By most reasonable standards, Sir Winston Churchill was one of the great leaders of the Twentieth Century - - if not the greatest.
Robbins portrays him as the ultimate conniving and opportunist whose only persistent idea was to 'Defeat Germany.'
As Robbins writes, "Indeed, Churchill had to admit that he very rarely detected genuine emotion in himself and normally lacked 'a keen sense of necessity or of burning wrong or injustice' such as would make him 'sincere'. It could be, therefore, that politics was an activity without values."
During World War I, Prime Minister Lloyd George wrote of Churchill and the ill-fated Gallipoli campaign, "When the war came he saw in it the chance for glory for himself and has accordingly entered on a risky campaign without caring a straw for the misery and hardship it would bring to thousands, in the hope that he would prove to be the outstanding man in this war."
In retrospect, looking back for a hundred years, is such an attitude better or worse than the burning ideologi8cal certainty of leaders such as Lenin, Stalin, Hitler, Mussolini, Mao Tse Tung, Hidekei Tojo and others who fanatically tried to inflict their beliefs on the world?
Maybe the opportunist, always trying to satisfy the latest wishes and whims of "the people", is the ideal leader for a democractic world.
Consider, for example, the impact of true believers such as the neo-cons of the Bush administrataion compared to the relaxed opportunism of the Clinton years.
As for Lloyd George, Prime Minister of Britain during World War I, he had no shame in sending hundreds of thousands of young British men to their deaths under the command of hopelessly inept but properly aristocratic generals in the trenches of Europe. Churchill at least tried an end run at Gallipoli, instead of constantly trying to bully through the middle in futile power plays.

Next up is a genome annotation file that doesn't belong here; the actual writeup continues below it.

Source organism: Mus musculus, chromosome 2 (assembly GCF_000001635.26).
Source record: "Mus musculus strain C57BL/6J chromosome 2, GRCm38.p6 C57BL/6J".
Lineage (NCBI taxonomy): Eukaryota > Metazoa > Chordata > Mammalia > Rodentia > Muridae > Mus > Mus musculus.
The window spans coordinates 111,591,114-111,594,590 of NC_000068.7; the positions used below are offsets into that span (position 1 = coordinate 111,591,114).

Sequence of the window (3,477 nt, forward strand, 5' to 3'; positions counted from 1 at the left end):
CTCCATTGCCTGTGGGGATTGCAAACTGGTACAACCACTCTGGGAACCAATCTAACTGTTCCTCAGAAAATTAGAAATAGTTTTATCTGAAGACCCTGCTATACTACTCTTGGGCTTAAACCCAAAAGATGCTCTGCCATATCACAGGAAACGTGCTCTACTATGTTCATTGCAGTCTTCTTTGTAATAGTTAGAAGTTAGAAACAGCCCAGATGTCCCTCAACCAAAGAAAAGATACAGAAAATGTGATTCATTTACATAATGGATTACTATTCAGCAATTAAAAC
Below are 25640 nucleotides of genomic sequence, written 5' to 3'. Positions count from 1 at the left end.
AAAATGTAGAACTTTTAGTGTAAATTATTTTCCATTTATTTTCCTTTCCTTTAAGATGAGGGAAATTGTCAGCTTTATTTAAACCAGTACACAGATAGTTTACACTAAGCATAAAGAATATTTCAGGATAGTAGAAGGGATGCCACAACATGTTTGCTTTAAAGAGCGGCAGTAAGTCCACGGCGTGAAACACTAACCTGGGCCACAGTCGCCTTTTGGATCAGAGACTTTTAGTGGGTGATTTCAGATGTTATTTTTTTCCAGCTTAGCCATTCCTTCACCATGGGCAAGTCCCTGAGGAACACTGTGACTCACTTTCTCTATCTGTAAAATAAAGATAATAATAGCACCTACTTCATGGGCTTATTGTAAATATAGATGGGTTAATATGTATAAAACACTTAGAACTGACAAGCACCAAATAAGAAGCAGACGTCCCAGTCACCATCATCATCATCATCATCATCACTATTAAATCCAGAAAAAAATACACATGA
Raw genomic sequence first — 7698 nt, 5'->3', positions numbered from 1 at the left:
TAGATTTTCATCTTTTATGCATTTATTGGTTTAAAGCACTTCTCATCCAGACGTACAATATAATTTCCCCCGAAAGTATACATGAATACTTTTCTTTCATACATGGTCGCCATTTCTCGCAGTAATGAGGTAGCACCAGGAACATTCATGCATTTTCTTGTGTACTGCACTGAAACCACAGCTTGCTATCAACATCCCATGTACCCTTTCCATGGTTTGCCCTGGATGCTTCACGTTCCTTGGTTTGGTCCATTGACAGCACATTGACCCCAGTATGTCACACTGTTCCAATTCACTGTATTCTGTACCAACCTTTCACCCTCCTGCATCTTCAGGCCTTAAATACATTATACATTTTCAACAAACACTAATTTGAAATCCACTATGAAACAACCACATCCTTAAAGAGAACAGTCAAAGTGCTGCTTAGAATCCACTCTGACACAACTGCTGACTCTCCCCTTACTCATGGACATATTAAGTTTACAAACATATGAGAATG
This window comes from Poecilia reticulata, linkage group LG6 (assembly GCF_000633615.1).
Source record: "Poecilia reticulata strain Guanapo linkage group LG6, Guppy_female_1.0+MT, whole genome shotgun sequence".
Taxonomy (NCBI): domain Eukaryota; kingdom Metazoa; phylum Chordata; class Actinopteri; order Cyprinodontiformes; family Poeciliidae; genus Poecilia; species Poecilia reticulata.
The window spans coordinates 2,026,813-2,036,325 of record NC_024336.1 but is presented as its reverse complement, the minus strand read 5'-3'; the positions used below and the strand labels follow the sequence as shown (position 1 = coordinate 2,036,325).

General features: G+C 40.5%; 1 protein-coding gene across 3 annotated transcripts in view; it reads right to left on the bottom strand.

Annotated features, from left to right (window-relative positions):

Churchill may have blundered at Gallipoli; but, it's more likely the blunders were due to obstruction by Lord Kitchener and Sir John Fisher. Faced with a new idea, they doomed this innovative maneuver. Instead, their always seemed to favour the "glory" of a spirited rush by a mass of determined men to overwhelm defenders with machine guns.
Granted, Gallipoli wasn't Churchill's only blunder. He erred as badly in the spring of 1940 in assuming Norway could not be conquered, due to the presence of the Royal Navy in Scapa Flow. So, instead of invading by ship, the Germans used airplanes. The Royal Navy beat a hasty retreat, just as at Gallipoli.
A few weeks later, Churchill became Prime Minister.
Clearly, he was an opportunist - - always willing to respond to most of the people most of the time on most issues. It seems, right or otherwise, that's what democracy is all about. It's not the ideological purity and ansolute certainty of being always right all of the time on all issues; it's responding to the people, and having the courage to admit and correct mistakes when they occur.
Because, mistakes will occur. The true test of good government is not the mistakes, it is how they are corrected. This Churchill knew how to accomplish. The last century, like the dynasty of father-and-son Bush presidency, shows the perils of dynasties, ideologues and incompetents who cling to power.
Churchill, as Robbins makes clear, appreciated the British ability "to manage political change in such a way that bright stars who shone under one dispensation could continue to do so in very different political circumstances."
Sometimes, Churchill didn't shine very brightly. But, as Robbins eloquently portrays, he shone very brightly when a guiding light was most needed.